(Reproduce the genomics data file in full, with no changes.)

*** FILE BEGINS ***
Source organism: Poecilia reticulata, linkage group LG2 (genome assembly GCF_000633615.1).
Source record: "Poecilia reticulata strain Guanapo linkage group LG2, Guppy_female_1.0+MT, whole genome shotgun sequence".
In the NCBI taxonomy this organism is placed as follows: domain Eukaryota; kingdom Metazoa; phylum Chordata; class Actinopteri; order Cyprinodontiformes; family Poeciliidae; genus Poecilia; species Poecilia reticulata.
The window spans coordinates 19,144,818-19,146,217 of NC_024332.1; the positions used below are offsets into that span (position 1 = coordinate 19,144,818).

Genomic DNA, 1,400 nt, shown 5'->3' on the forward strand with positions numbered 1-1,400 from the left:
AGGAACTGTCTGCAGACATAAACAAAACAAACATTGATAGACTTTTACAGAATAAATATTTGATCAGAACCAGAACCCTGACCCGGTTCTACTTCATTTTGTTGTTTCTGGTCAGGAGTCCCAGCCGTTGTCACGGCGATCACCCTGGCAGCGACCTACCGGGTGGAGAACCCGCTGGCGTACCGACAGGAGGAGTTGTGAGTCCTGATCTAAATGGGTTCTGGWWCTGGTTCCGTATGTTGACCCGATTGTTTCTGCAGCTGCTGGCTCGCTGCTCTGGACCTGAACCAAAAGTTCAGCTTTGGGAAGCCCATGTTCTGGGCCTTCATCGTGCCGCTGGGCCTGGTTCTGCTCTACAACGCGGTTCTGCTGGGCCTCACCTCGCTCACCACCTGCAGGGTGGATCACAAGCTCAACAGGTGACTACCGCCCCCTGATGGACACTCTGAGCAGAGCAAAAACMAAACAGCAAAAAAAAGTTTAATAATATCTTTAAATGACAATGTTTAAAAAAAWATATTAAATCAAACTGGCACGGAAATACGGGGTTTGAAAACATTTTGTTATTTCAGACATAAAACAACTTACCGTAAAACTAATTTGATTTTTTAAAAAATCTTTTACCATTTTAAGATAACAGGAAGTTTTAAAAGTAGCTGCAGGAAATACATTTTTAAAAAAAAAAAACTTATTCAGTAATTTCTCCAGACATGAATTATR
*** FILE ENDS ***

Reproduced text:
Source organism: Poecilia reticulata, linkage group LG2 (genome assembly GCF_000633615.1).
Source record: "Poecilia reticulata strain Guanapo linkage group LG2, Guppy_female_1.0+MT, whole genome shotgun sequence".
In the NCBI taxonomy this organism is placed as follows: domain Eukaryota; kingdom Metazoa; phylum Chordata; class Actinopteri; order Cyprinodontiformes; family Poeciliidae; genus Poecilia; species Poecilia reticulata.
The window spans coordinates 19,144,818-19,146,217 of NC_024332.1; the positions used below are offsets into that span (position 1 = coordinate 19,144,818).

Genomic DNA, 1,400 nt, shown 5'->3' on the forward strand with positions numbered 1-1,400 from the left:
AGGAACTGTCTGCAGACATAAACAAAACAAACATTGATAGACTTTTACAGAATAAATATTTGATCAGAACCAGAACCCTGACCCGGTTCTACTTCATTTTGTTGTTTCTGGTCAGGAGTCCCAGCCGTTGTCACGGCGATCACCCTGGCAGCGACCTACCGGGTGGAGAACCCGCTGGCGTACCGACAGGAGGAGTTGTGAGTCCTGATCTAAATGGGTTCTGGWWCTGGTTCCGTATGTTGACCCGATTGTTTCTGCAGCTGCTGGCTCGCTGCTCTGGACCTGAACCAAAAGTTCAGCTTTGGGAAGCCCATGTTCTGGGCCTTCATCGTGCCGCTGGGCCTGGTTCTGCTCTACAACGCGGTTCTGCTGGGCCTCACCTCGCTCACCACCTGCAGGGTGGATCACAAGCTCAACAGGTGACTACCGCCCCCTGATGGACACTCTGAGCAGAGCAAAAACMAAACAGCAAAAAAAAGTTTAATAATATCTTTAAATGACAATGTTTAAAAAAAWATATTAAATCAAACTGGCACGGAAATACGGGGTTTGAAAACATTTTGTTATTTCAGACATAAAACAACTTACCGTAAAACTAATTTGATTTTTTAAAAAATCTTTTACCATTTTAAGATAACAGGAAGTTTTAAAAGTAGCTGCAGGAAATACATTTTTAAAAAAAAAAAACTTATTCAGTAATTTCTCCAGACATGAATTATR